using unite a number of remedies with?
out any benefit she t ried a bot tie of <'ha ni
berhiiu's Pain Halm, and it has given en?
tire relief." Chamberlain's Pain Iki.lm i
also a certain cure for rheumatism, .-'old
by all druggists.
long my throat was
filled with sores, large
lumps formed on my
neck, and a horrible
ulcer broke out on my jaw,?says
Mr. O. 11. Elbert, who resides atcor.
?2_'d St. ami Avenue N., Galveston,
Texas. He was three times pro?
nounced cured by prominent phy?
sicians, but t be dreadful disease al?
ways n-t timed; In- was then told that
w a s I be
on I yen re
His hair
had ail
fall i' n
out, and he was in a sad plight,
After taking one bottle of s. s. s.
be began to improve and two dozen
bott les n u r e d
him completely,
so t bat for more
I ban six years he
has had no sign
? if tin- disease.
Hook on i he disease ami ii ?'. treatment mailed
frao by Swift Specific Co., Atlanta, CJa.
Is a remedy of sterling value. It positively
cures all Bronchial Affections, Cough, Cold, Croup,
Bronchitis and Grippe. You can always rely on it.
DR. BULL'S COUGH SYRUP is indispensable to
every family. Price 25 cts. Shun all substitutes.
Cb?w LANCE'S PLUGS.The Crca!Tobacco Antidote.10c. Oealersor mail.A.C.Meyer & Co.. Balto..Md.
For sale by JOHNSON ?v. JOHNSON, Druggists, Uoatioke, Va.
f ^ " Out of the frying-pan
L V VA mto die fire.'' Take care that you don't go
f J^'irt ~\ that way, when you try to make your
( ' ry\y l washing easier. Better be sure of what
V )\ ) ^>^-/ you're doing.
)jf ) Get Pearline, the original washing.
V ' ) / J compound, the best-known, the fully.
Ill y I proved. There are plenty of imitations
f s'T of it. But even if they're not dangerous
l/j ( __T^S ^2-^=r ?and some are?they're not
\\_^ \ \?SS?!s=i economical.
(/// / y J yislg"^ Pearline used properly, goes
\( (( \ JJ^ farther, docs more work, and
Il'y \y~^\ S saves more wear, than anything else that's
' } / safe to use. sai
iiil?iiii^Si?iiE
-z^^^&?;,\^^^=^z-?~ " *?*
WHY IT WAS HOT.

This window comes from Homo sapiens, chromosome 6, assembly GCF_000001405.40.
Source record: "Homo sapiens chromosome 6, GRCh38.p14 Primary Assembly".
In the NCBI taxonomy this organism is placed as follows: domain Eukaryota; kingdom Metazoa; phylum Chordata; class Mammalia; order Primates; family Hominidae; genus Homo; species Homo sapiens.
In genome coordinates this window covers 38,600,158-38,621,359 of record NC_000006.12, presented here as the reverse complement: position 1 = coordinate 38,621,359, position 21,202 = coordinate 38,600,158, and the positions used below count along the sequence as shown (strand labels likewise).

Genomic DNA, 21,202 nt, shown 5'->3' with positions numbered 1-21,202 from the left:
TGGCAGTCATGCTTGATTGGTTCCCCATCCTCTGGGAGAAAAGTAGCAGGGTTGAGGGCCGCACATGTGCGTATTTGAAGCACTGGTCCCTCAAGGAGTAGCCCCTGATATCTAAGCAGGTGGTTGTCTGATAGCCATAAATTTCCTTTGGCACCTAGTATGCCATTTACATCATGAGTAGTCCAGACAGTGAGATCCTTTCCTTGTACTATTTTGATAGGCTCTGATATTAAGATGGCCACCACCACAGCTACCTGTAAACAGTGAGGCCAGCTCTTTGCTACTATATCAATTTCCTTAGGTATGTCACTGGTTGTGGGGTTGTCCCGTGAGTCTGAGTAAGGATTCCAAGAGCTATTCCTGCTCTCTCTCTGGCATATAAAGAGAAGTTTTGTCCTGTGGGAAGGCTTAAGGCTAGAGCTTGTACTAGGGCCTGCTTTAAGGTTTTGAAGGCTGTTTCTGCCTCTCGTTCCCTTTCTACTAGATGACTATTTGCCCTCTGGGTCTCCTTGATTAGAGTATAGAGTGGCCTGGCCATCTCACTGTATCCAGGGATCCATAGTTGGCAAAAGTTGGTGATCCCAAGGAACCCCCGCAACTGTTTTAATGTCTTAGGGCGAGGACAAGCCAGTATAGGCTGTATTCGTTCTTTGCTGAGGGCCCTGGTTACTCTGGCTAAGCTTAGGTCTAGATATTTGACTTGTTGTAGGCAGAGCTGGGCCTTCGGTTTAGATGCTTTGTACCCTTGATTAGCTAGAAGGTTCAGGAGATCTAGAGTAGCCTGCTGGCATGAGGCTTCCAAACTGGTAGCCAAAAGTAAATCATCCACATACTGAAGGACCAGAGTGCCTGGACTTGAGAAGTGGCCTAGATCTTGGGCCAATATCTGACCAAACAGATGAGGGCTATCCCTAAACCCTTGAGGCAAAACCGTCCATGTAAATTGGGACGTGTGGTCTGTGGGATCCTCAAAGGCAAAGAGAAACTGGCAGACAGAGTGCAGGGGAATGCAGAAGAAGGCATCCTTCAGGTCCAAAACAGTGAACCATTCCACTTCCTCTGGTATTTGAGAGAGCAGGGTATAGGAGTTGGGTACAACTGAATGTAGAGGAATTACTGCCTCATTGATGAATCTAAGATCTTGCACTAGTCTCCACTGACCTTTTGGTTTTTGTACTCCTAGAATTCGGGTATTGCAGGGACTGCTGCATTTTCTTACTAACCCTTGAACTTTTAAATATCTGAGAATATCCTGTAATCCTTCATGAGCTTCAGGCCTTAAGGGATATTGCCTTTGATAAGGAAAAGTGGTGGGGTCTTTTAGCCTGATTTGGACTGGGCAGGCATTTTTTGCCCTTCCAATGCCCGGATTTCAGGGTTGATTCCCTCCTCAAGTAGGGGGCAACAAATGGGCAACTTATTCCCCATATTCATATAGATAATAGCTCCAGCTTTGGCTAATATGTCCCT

Tl?c I (nah Kplcurc'n Initial Kxperlenc?
With m Chartn? l>Uh.
"I had hourd of dinting dishos for
yean," Baid Smiloy Williams, "but thn
one 1 Bnw for tho first timo floored mo
eomjiletoly.
"I nover thought much about, thn
blamed things, but somehow I supposed
n ehaflug dish was somo sort of concern
that they grated things in?something
t lint rubbed together and mashed things.
"The other night, though, Bolton
and I went into a Madison street res?
taurant for dinner. You know I always
have u sneaking liking for hash of any
kind, and so does BoltOU. Bolton order?
ed turkey hash for two, and tho waiter
brought it on in a swell sort of silver
dish nearly as tall as a cake basket. It
hud a tight cover, and when wo opened
it it steamed Iiho a 40 horsepower boil?
er blowing off.
"I loaded np Bo)ton's plate, and in
the iirst pass at it he took the .skin oft
his tongne, it was so hot.
" 'Just liko these infernal places,'
Bolton growled. ?Anything you've got
to oat la blistering hot, while coffee is
always atouo cold.1
"After awhile Bolton took somonioro
hash and burned his tongue again.
" 'Holy Moses,' ho said, 'what's got
into that hash?'
"1 told him nobody was expec ted to
know anything about restaurant hash,
especially the fellow who was eating it,
but he wasn't satisfied.
"Well, wo kept on eating hash until
we had enough. Ami do you know I hat
hash left in tho dish was hotter than it
was at the start?
"'Well,' said Bolton, '1 wouldn't
have believed my eyes, bur with most
of the skin off my tuugao I've got to
give ir up.' Then lie culled tin- waiter.
" 'Say,' lie said, in a low tone, 'I'll
give you a quarter if you'll tell mo
what in blazes is the matter witli that
hash.*
" 'Beg puhdon, sah?'
" 'What keeps that hash so all Bred
hot ?'
" 'Why, sali, that's a ehating dish,
Hah!"
"That's how I found out that a chaf?
ing dish is a silver frnit stand with a
lire built under it."?Chicago Record.
SPEAKING TO THE DEAF.
A Mlfttttkn Is Often Matle In Trying; to
KntiDoluto Very Plainly.
Many people, and I am sorry to say
Ki me teachers of the deaf, fail to realize
? in practice at least?that speech is nor.
as clearly visible to the aye as it is nudi
blo to the ear, ami think that by speak?
ing slowly, word by word, and opening
their mouths to the widest extent, they
will render the task of the speech reader
easier. As a matter of fact they render
it all the more difficult. A child in
school may learn to understand a teach?
er who months hiH words in this man?
ner, but this ability is of no value to
him when ho loaves school. Indeed per?
fectly natural, deliberate speech in cam ci?
to audurstaud than tho exaggerated
form of articulation which people are
apt to use the moment they know they
uro talkiug to a totally deaf person.
People who dopend entirely upon
their speech reading for understanding
others liavo requested mo, when intro?
ducing them to strangers, not to say
that they were deaf, because they find
it easier to read the lips when tho per?
son speaking is not awaro that ho is be?
ing understood in that way. I have in
my acquaintance a yonng man educated
wholly by this method who travels a
great deal ami picks up acquaintances
on the steamer or on the train just as
people do who possess all their faculties.
1 have in mind also a cungenitally
dcuf girl of I I who is not considered
unusually bright, yet whose speech is
clearly intelligible to strangers after
the first ten minutes, who is intelligent
on tho topics of the day; ami whoso